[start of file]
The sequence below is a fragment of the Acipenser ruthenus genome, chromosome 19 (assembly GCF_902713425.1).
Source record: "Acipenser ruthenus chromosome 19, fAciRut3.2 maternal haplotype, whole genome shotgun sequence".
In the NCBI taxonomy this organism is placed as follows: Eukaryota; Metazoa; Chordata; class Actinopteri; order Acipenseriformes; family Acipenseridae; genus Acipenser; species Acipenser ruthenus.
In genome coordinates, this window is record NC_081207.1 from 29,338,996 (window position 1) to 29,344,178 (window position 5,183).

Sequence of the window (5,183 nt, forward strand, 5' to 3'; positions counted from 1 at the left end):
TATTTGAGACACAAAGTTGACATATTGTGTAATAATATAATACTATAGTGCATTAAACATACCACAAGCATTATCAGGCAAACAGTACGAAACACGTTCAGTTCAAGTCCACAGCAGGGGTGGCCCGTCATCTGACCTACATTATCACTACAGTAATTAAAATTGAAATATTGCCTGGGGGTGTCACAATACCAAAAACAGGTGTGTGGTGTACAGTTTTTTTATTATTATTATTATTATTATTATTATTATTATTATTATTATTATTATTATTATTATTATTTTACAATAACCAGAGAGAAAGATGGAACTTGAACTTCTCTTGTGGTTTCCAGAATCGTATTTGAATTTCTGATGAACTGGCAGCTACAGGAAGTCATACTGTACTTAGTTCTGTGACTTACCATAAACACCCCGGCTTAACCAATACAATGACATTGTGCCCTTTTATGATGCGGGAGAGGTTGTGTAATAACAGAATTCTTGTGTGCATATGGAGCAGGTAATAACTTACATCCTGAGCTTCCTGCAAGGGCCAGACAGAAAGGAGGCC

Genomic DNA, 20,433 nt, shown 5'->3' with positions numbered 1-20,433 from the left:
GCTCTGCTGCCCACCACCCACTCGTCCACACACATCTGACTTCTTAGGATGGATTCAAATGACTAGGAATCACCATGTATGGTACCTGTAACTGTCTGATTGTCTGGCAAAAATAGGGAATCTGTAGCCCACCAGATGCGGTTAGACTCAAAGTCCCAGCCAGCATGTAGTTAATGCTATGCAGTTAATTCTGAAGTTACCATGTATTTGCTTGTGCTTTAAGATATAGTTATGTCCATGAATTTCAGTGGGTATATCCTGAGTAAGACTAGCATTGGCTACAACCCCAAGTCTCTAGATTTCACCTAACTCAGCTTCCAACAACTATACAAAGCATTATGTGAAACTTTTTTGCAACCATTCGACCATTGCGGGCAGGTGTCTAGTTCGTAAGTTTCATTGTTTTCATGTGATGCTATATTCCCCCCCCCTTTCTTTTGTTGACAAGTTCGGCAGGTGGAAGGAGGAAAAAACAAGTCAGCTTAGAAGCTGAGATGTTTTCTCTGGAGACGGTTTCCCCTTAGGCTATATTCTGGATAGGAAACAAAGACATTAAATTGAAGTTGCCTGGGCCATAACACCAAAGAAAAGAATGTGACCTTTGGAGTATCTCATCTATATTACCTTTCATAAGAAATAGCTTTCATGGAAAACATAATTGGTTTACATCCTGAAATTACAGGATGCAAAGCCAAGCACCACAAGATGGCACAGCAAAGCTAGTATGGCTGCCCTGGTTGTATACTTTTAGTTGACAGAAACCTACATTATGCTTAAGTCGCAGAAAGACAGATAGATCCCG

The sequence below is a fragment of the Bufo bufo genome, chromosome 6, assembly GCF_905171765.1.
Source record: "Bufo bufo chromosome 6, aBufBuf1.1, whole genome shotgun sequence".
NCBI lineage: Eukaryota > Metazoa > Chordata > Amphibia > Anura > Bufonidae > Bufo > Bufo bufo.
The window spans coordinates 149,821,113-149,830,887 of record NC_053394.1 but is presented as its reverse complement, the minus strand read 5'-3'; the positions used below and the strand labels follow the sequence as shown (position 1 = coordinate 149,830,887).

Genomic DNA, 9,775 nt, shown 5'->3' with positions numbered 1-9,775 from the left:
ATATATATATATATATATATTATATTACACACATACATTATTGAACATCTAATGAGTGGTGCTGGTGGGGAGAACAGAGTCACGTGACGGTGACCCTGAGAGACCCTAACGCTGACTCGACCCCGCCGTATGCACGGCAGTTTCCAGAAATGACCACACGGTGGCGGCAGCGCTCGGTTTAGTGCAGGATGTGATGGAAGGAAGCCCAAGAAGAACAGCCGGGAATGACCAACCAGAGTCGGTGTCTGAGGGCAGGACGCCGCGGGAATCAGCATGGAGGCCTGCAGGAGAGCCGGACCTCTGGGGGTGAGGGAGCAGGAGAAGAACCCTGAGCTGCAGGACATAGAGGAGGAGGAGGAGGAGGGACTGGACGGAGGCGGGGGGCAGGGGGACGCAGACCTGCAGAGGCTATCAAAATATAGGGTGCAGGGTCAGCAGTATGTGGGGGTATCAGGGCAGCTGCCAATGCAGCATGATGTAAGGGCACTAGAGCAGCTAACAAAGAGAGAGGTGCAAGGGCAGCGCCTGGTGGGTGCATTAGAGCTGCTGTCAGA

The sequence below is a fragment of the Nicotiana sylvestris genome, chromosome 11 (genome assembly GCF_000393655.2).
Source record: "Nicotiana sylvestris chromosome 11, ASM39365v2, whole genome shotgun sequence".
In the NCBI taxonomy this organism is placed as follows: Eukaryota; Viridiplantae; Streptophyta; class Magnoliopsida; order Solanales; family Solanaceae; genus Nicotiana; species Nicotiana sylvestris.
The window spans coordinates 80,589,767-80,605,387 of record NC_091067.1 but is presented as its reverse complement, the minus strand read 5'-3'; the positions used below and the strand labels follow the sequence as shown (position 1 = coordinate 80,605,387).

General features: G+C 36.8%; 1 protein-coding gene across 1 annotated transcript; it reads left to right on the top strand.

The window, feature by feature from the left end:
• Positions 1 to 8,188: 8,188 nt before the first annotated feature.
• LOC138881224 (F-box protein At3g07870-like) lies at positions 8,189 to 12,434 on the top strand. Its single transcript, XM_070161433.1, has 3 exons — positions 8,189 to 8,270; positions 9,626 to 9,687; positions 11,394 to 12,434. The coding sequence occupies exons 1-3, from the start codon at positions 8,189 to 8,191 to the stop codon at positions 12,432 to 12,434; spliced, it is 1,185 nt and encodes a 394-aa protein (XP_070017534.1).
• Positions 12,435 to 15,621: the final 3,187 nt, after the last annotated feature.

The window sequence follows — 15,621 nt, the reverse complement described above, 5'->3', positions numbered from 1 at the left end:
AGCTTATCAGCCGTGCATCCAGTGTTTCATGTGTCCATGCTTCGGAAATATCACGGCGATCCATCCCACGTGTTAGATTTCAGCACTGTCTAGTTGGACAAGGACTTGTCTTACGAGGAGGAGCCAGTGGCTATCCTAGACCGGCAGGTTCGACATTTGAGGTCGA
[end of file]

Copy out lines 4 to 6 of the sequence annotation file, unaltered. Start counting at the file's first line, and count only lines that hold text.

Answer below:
In genome coordinates, this window is record NC_081207.1 from 29,338,996 (window position 1) to 29,344,178 (window position 5,183).

Sequence of the window (5,183 nt, forward strand, 5' to 3'; positions counted from 1 at the left end):
TATTTGAGACACAAAGTTGACATATTGTGTAATAATATAATACTATAGTGCATTAAACATACCACAAGCATTATCAGGCAAACAGTACGAAACACGTTCAGTTCAAGTCCACAGCAGGGGTGGCCCGTCATCTGACCTACATTATCACTACAGTAATTAAAATTGAAATATTGCCTGGGGGTGTCACAATACCAAAAACAGGTGTGTGGTGTACAGTTTTTTTATTATTATTATTATTATTATTATTATTATTATTATTATTATTATTATTATTATTATTATTTTACAATAACCAGAGAGAAAGATGGAACTTGAACTTCTCTTGTGGTTTCCAGAATCGTATTTGAATTTCTGATGAACTGGCAGCTACAGGAAGTCATACTGTACTTAGTTCTGTGACTTACCATAAACACCCCGGCTTAACCAATACAATGACATTGTGCCCTTTTATGATGCGGGAGAGGTTGTGTAATAACAGAATTCTTGTGTGCATATGGAGCAGGTAATAACTTACATCCTGAGCTTCCTGCAAGGGCCAGACAGAAAGGAGGCC